Former Mt. Gox chief executive officer Mark Karpelès has stood trial, literally in Tokyo and figuratively among cryptoeconomy stakeholders, for his role in the infamous exchange’s 2014 collapse. Now, he’s ready to decidedly move on with his professional life.
That’s because the one-time Gox CEO is again eyeing greener pastures in the cryptoverse, having created a new company to develop a blockchain-based operating system.
That startup, Tristan Technologies Co., has been registered in Japan, where Karpelès — a Frenchman by birth — has resided for the past decade and where he operated Mt. Gox between 2011 and 2014.
Karpelès was arrested there in 2015 on charges of fraud, embezzlement, and tampering with Gox’s records. Earlier this year, he was found innocent of those first two counts and received a suspended sentence for the tampering charge, in effect avoiding jail time. Karpelès is in the process of appealing that conviction regardless.
As for Tristan Tech, Karpelès told journalists at the Foreign Correspondents Club of Japan on June 5th that Japan had started losing ground in the international innovation race. He cast his new company’s effort to develop a blockchain OS as a contribution toward reversing that trend, with him adding: “I still believe in the potential Japan has and I would like to develop that.”
With that said, Karpelès offered the gathered reporters few details beyond the operating system’s planned creation, so the precise specifications as to how it will center blockchain in its fold remain to be seen.
Still, it can be inferred from general blockchain OS concepts that a resulting system will fundamentally process user commands, just like how the iOS and Android operating systems process such commands. The difference between the former and the latter is that in a blockchain OS a distributed ledger does that processing, whereas neither iOS nor Android rely on blockchain tech at all.
Also in the News: Karpelès Concerned About Bitcoin’s Security
Knowing firsthand the devastating and tireless efforts of hackers, Karpelès thinks it’s time for developers to start revising the Bitcoin network’s security for posterity.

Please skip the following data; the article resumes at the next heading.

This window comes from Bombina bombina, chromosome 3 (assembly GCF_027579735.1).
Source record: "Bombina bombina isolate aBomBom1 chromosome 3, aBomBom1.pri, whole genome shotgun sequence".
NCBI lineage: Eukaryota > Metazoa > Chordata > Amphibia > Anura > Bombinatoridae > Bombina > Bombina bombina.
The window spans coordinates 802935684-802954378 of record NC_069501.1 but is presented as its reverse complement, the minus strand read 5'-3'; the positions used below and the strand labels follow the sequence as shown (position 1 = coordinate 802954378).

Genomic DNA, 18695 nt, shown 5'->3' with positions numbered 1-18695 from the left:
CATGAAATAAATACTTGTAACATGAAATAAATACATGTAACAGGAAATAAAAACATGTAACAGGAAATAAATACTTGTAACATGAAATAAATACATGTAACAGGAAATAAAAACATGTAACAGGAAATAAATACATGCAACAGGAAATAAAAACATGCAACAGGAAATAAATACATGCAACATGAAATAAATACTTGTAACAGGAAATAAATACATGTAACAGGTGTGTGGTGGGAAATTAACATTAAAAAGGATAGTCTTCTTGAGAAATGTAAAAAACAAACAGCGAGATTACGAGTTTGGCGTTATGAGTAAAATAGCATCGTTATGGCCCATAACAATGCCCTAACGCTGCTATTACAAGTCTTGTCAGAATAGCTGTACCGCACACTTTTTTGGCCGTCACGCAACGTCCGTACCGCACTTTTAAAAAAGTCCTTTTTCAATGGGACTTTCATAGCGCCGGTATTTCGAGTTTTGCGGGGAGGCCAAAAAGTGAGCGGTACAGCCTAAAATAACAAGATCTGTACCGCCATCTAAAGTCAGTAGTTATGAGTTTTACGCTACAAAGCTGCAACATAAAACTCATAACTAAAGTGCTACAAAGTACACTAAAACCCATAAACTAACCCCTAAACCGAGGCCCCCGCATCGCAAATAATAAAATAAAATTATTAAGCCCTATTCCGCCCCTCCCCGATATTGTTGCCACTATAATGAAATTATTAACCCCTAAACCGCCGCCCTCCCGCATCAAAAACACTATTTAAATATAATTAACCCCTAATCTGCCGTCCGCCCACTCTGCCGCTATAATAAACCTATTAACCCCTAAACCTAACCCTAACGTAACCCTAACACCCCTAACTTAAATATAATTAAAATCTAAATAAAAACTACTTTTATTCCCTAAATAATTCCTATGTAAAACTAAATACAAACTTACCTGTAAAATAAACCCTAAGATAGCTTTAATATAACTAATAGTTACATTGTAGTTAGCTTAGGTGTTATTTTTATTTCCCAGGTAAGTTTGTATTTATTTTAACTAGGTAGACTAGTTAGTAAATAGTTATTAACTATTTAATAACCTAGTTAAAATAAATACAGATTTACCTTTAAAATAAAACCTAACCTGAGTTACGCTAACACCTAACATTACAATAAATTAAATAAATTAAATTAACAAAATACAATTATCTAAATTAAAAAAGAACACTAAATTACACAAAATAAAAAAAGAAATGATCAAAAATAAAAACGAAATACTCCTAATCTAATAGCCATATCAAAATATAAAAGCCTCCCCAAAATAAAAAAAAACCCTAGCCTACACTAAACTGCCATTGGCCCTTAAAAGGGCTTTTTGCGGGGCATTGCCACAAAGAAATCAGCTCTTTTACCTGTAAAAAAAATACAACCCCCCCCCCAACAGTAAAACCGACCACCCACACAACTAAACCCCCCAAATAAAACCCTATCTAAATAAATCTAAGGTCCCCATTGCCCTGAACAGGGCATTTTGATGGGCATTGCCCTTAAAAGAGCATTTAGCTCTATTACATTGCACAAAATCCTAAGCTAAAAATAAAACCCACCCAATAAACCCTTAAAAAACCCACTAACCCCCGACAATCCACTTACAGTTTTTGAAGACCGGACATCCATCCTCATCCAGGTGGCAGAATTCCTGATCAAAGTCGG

In new comments to CoinDesk Japan, the Tristan Technologies CEO said the cryptographic algorithm at the heart of Bitcoin won’t always be safe, and it’s better to lean toward the side of caution with so much money — and the innovation of money itself — on the line:
“It is still impossible to eliminate risk. Innovation of cryptographic technology is a must […] Bitcoin itself has been using a technology called ECDSA from the beginning, and has never been hacked. However, as it is difficult to eliminate hacking damage, you will have to think that there is also no permanently safe cryptographic technology. It is dangerous that Bitcoin will continue to exist with the current encryption technology.”
Of course, much has been said about the possibility of the ECDSA, or Elliptic Curve Digital Signature Algorithm, being cracked by forthcoming quantum computers in recent years.
Two camps typically form in this debate: the side that thinks the issue is decades away and can be handled later, and the side that thinks quantum innovation will come faster than most anticipate. With regard to this second camp, some researchers have even speculated the ECDSA could be cracked as early as 2027 if quantum advancements progress optimistically.
It’s worth noting, then, that quantum research just got a whole lot more optimistic after a recent physics breakthrough has the science world abuzz. In short, a group of Yale University researchers seem to have solved the Schrödinger’s cat paradox, a standing problem in quantum physics. The advancement could ultimately lead to mature quantum computers.
So perhaps Karpelès has a point with his security concerns, though the grand question is what timeframe the Bitcoin community can expect to contend with here.